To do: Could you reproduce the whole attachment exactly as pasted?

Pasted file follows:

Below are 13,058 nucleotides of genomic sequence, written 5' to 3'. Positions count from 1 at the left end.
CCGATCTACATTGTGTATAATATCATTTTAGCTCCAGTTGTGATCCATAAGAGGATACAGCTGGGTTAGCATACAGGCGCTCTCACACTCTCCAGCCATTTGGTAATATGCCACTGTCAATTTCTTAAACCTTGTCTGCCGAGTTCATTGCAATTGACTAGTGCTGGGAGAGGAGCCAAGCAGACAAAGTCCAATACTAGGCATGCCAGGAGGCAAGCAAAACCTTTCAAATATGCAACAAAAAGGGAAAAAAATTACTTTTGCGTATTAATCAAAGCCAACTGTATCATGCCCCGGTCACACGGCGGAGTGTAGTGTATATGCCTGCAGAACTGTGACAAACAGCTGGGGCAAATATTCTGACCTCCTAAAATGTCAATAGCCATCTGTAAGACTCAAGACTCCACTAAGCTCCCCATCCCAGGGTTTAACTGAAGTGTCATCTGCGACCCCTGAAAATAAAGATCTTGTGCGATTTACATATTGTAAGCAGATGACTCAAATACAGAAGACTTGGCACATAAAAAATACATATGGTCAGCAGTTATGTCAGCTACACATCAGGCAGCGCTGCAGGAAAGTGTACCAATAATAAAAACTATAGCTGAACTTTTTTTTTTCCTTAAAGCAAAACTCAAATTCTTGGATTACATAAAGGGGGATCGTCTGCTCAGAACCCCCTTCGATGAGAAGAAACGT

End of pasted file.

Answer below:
Below are 13,058 nucleotides of genomic sequence, written 5' to 3'. Positions count from 1 at the left end.
CCGATCTACATTGTGTATAATATCATTTTAGCTCCAGTTGTGATCCATAAGAGGATACAGCTGGGTTAGCATACAGGCGCTCTCACACTCTCCAGCCATTTGGTAATATGCCACTGTCAATTTCTTAAACCTTGTCTGCCGAGTTCATTGCAATTGACTAGTGCTGGGAGAGGAGCCAAGCAGACAAAGTCCAATACTAGGCATGCCAGGAGGCAAGCAAAACCTTTCAAATATGCAACAAAAAGGGAAAAAAATTACTTTTGCGTATTAATCAAAGCCAACTGTATCATGCCCCGGTCACACGGCGGAGTGTAGTGTATATGCCTGCAGAACTGTGACAAACAGCTGGGGCAAATATTCTGACCTCCTAAAATGTCAATAGCCATCTGTAAGACTCAAGACTCCACTAAGCTCCCCATCCCAGGGTTTAACTGAAGTGTCATCTGCGACCCCTGAAAATAAAGATCTTGTGCGATTTACATATTGTAAGCAGATGACTCAAATACAGAAGACTTGGCACATAAAAAATACATATGGTCAGCAGTTATGTCAGCTACACATCAGGCAGCGCTGCAGGAAAGTGTACCAATAATAAAAACTATAGCTGAACTTTTTTTTTTCCTTAAAGCAAAACTCAAATTCTTGGATTACATAAAGGGGGATCGTCTGCTCAGAACCCCCTTCGATGAGAAGAAACGT